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The following is a randomly selected newspaper headline from many years ago:

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Monday, March 1, 2010

Highcroft Castle - Week Three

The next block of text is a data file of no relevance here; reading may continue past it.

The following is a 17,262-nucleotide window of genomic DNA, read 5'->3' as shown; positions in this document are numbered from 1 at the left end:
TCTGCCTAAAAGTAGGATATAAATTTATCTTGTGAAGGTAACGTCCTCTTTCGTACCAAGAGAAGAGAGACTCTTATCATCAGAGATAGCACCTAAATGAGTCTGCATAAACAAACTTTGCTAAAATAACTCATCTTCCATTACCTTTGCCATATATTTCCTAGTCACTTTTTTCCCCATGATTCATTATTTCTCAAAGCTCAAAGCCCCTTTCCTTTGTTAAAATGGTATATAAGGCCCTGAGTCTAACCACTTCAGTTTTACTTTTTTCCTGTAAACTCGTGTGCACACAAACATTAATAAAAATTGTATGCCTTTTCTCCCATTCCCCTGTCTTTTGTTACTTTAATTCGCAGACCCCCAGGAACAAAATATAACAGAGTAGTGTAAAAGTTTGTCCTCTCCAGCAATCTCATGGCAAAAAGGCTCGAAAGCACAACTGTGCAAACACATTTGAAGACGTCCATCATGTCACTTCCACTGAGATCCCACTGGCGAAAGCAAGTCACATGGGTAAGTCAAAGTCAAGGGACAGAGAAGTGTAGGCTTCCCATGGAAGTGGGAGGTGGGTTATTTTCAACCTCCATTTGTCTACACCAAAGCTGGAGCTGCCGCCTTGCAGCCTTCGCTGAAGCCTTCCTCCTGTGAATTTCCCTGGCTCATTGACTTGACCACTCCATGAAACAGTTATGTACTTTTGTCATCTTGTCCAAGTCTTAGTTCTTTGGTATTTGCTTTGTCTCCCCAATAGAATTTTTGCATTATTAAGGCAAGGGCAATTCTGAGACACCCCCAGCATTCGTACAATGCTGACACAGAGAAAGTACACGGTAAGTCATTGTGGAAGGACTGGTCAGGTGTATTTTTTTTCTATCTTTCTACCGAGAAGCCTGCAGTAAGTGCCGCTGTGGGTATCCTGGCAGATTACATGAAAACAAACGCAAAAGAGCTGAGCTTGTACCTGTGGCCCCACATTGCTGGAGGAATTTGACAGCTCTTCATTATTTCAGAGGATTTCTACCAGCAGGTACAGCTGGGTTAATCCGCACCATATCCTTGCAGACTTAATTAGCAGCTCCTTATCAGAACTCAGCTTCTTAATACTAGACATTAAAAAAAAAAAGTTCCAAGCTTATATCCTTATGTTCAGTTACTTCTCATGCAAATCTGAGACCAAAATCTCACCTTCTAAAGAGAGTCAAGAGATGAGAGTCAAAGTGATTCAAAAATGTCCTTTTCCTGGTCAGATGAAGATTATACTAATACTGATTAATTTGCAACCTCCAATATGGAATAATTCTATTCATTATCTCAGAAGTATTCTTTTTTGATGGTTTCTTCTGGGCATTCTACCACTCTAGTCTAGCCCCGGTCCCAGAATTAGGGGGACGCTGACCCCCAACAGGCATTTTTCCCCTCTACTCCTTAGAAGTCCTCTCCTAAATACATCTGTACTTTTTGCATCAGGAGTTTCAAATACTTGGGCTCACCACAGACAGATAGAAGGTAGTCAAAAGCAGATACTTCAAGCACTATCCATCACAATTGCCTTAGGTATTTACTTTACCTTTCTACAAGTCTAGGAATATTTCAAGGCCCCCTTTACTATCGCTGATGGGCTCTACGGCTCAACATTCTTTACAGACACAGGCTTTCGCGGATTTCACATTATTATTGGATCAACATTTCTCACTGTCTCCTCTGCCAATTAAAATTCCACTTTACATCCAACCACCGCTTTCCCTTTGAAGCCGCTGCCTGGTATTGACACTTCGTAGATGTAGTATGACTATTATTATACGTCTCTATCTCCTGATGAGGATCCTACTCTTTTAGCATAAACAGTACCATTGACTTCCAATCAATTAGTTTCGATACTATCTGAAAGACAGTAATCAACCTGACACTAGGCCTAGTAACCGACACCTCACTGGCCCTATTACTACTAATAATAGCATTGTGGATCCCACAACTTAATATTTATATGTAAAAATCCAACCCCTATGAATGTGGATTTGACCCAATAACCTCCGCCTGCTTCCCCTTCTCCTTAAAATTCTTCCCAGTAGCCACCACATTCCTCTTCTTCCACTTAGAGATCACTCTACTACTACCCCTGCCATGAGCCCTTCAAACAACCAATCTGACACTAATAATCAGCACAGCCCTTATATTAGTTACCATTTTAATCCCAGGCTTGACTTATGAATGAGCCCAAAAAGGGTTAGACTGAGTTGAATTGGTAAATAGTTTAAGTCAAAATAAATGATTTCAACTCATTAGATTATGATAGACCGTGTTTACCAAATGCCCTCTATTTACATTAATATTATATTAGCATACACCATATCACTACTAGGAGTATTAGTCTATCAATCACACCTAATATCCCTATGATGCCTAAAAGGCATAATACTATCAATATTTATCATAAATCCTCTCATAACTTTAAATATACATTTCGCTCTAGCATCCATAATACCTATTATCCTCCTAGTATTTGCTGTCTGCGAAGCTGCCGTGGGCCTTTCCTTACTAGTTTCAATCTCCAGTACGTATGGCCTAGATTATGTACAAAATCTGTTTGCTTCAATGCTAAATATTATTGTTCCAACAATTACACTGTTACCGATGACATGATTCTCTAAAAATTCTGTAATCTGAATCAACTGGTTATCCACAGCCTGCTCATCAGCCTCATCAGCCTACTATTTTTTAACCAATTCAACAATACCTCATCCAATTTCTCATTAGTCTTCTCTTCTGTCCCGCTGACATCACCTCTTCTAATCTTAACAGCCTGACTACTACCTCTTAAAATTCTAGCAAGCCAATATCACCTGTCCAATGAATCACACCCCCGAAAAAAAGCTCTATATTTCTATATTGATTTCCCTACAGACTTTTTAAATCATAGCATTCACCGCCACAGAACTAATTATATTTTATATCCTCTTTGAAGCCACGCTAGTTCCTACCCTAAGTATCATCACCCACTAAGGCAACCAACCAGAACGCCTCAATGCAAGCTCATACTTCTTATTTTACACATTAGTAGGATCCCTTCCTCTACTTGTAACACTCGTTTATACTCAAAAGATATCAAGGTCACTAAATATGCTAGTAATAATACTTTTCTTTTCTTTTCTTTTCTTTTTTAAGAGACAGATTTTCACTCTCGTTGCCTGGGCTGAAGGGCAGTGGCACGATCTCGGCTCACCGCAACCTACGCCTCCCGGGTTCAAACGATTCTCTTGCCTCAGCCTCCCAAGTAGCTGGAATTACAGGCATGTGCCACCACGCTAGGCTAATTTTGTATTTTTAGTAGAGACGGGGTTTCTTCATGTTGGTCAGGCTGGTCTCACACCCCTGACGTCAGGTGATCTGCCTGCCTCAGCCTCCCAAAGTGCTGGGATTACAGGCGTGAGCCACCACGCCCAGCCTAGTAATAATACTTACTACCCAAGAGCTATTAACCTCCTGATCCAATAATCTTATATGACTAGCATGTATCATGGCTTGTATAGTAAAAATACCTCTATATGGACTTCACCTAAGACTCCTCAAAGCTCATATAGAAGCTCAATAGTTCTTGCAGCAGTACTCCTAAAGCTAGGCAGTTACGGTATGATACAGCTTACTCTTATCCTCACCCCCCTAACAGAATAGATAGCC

Still being fed up with stonework, I decided to start work on the interior of the Great Hall this week. Having been too busy lately to sit down and think things through properly, I pretty much made up the plan for the Hall as i went along by rummaging through my cupboard and shelves until I found something that would work. Normally when I decorate a room I start with the ceiling, then the walls and cover the floor last. Although I haven't quite figured out the ceiling yet, I do know that I am going to do an ornate panelled ceiling that I will assemble outside the house/castle and install as one piece when it's finished. This means that it will be easier to add the ceiling after finishing the walls. As I wanted to add a 'fake' wall at the back of the room to create the impression of a corridor beyond with flooring that continued under the wall, I decided to start with the floor and reverse my usual order of decoratiion. I considered (very breifly) using more of my stencilled stone for the floor, but as I've said, I'm sick of doing that, so quickly dismissed the idea. Next I considered using teracotta tile and pulled out some terracotta coloured air drying clay. After playing with the clay for a few minutes to see how much it would cover when rolled flat, I decided I didn't have enough for the whole floor, but did cover a piece of round MDF I'm planning to use as a floor in the 'tower' section of the castle when I get as far as working on the tower. By adding grooves in a grid pattern, I created the look of a tiled floor. Now I just have to hope that the tower will work as I hope it will when I get around to building it! With tiles dismissed, I went through my collection of assorted floor papers. There was plain floorboard (a little dull), leftover parquet floor (not enough), various carpet (not enough and not very great hall-ish), ornate victorian style tiles (too Victorian and again not enough) and lastly some black and white chequerboard scrapbooking paper. This paper was absoultely perfect and there was just enough left (this paper having been left over from the first time I decorated the house!). I gave it a couple of coats of spray gloss and (after cutting it to fit of course) stuck it into place with double sided tape. Next job to tackle was the walls. I started by cutting the back wall out of foamboard and cutting the arched openings and two fireplace openings from this piece. At this point I realised the probably wan't enough height for the balcony/gallery that was going to run accross the upper back wall. For the time being I've left them out, but may add two smaller balconies in the back corners of the room later on. I had been considering creating a wood panelled effect for the hall and as a test run decided to try a panelled wall in the corridor behind the 'back wall' as it would be at the back and largly obscured by the back wall, so if it didn't look good, maybe no one would really notice when it was finished. I found some pieces of oak veneer (left over flooring from my last castle) and stuck these pieces to a piece of sturdy cardboard. Next I cut strips of balsa wood and glued them over the veneer in a grid to create a panelled look. Lastly the whole thing was stained with watered down brown paint and sealed with gloss varnish. When glued in postion with the fake back wall in front, the panelling is quite effective, but I don't think with would work so well if you could see the walls more clearly. Plus, I didn't have anywhere near enough veneer to cover all the walls this way. So it was back to rumaging, but I couldn't find anything that really seemed to work, until I remembered the embossed paper I had used on the ceilings of Madame Bellerose's house. Beacuse I was worried about crushing the pattern, I had stored this away in a different place to my other papers and it took a while to find it, but when I did I realised this was perfect for the castle. There wasn't enough to cover the walls floor to ceiling, but I think that would have been too much anyway. I painted come pieces of thin cardboard cut to size for the top half of the walls in a beige stain. The embossed paper was the wrong colour, so I gave it s couple of coats of acrylic stain in ruby and went over that with a rub on paint in silver to highlight the pattern of the paper. All this was then stuck on the walls. I was going to show you a picture of the result of all this here, but Blogger seems to be having an issue adding photos again, so if you want to see the Hall, you'll need to broswe over to my flickr account ).HERE I still need to add a rail/beam around the walls where the two wall papers meet and of course finish around the arches and the fireplaces. Lastly, I need to create a ceiling and the basic decoration of the Hall will be finished! After what seemed like an eternity of stenciling stone, I finally feel like I am making progress! (just don't tell me that I still have to finish that stonework

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